This is how that page in my formula collection begins:

I use the third 0100 formula there to create the following melody:

We are allowed to change the first note from a jump of 3 to a jump of one because we aren't changing its absolute pitch. As I explained a few pages later in the workshop in "Important Comment #4":
"It is the absolute pitch of the first character in a formula that is important rather than its intervallic jump. For example, a formula beginning with a martyria of Ga and an ison can be used as a formula from Pa by replacing the ison with a jump up of two."​

If you have any other questions, please don't hesitate to ask.

Thank you,
+Fr. Ephraim
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Νέο μέλος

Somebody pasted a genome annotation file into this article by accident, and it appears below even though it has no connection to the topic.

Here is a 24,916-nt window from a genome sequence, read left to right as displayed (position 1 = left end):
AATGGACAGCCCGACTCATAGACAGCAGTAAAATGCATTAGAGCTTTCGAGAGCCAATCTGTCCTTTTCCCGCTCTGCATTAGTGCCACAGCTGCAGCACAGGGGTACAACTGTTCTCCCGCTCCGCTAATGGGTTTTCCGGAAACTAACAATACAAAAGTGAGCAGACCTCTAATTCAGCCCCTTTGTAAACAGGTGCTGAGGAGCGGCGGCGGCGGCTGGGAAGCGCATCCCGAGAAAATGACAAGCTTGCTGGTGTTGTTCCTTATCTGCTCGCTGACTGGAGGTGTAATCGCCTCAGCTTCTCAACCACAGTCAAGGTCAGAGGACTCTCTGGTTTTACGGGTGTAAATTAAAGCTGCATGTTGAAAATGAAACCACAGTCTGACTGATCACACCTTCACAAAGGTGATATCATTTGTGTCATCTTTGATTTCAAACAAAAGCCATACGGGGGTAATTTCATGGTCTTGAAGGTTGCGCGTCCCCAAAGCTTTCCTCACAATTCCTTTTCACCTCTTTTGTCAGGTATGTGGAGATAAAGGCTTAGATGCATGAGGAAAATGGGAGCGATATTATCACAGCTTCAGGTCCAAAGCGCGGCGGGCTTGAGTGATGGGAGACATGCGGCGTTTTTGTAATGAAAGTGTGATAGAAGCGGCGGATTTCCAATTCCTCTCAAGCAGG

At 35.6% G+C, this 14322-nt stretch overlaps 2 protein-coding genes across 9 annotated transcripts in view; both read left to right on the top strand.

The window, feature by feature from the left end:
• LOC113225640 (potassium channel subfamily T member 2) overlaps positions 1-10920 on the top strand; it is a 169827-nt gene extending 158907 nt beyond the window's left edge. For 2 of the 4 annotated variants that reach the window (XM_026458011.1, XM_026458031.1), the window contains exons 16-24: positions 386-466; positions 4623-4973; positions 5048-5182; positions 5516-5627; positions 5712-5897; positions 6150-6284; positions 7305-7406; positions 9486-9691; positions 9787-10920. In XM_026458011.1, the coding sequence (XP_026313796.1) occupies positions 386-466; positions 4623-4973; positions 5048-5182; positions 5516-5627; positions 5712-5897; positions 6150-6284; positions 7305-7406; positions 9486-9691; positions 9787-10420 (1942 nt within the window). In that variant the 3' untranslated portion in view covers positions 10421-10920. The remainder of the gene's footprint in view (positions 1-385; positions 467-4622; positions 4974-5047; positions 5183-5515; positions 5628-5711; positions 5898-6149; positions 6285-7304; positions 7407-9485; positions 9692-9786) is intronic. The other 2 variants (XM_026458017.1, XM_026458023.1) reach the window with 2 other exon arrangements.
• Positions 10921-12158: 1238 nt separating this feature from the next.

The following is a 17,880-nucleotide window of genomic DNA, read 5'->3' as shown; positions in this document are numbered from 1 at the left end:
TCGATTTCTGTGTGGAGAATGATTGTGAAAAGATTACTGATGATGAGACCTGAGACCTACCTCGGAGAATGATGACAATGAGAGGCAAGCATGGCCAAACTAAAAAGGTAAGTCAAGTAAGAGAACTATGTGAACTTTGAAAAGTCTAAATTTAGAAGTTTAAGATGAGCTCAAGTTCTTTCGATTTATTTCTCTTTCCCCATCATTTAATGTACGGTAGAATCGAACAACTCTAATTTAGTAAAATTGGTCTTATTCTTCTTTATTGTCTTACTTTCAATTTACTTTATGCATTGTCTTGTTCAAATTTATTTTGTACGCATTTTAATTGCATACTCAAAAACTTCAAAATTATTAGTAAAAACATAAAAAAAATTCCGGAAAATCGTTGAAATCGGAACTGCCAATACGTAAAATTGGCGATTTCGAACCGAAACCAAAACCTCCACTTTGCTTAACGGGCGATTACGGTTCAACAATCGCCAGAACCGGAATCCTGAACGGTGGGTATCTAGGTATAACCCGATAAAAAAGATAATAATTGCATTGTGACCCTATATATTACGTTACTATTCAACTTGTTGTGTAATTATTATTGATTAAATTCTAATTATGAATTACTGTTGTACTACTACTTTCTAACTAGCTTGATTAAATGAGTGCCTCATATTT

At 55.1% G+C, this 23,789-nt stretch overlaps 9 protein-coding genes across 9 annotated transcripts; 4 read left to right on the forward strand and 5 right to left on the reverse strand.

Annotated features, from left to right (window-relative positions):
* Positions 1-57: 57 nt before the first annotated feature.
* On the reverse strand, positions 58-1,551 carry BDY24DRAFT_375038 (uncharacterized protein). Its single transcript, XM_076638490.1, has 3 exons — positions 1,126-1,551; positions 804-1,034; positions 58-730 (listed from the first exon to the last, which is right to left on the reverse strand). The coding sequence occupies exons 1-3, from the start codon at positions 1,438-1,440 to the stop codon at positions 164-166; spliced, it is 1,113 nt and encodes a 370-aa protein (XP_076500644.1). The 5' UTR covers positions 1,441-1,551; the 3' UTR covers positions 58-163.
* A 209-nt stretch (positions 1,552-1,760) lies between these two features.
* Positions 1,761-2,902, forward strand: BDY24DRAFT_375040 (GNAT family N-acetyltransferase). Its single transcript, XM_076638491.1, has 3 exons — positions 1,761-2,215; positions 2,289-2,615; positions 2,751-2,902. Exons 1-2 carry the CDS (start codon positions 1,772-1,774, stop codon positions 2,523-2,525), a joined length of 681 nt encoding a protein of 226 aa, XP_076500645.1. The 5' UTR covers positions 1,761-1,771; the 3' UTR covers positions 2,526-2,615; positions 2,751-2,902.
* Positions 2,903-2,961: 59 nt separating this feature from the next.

Dear Fr. Ephraim,

Thanks for your prompt reply, It was very useful. Your reply made me wonder if I have the latest version of the Formula.pdf, because, there is a discrepancy between what you wrote and my version; the formula you suggested was in my version, the fourth formula not the third. In any case I should have had the sense to look a little further down. I won't make that mistake again. How can I tell if I have the latest version?

In Christ
George Stefanidakis


Παλαιό Μέλος
How can I tell if I have the latest version?
If you look at the end of the "Sources" section in my webpage that presents the formulas, there are three updates listed that show when the formulas have been changed. If you look at the date of the formula files you have in your computer and compare them with those dates, you will be able to tell which (if any) updates you need to download. Or you could just replace the formula files in your computer with the formula files posted in that webpage, which are always the most up-to-date versions.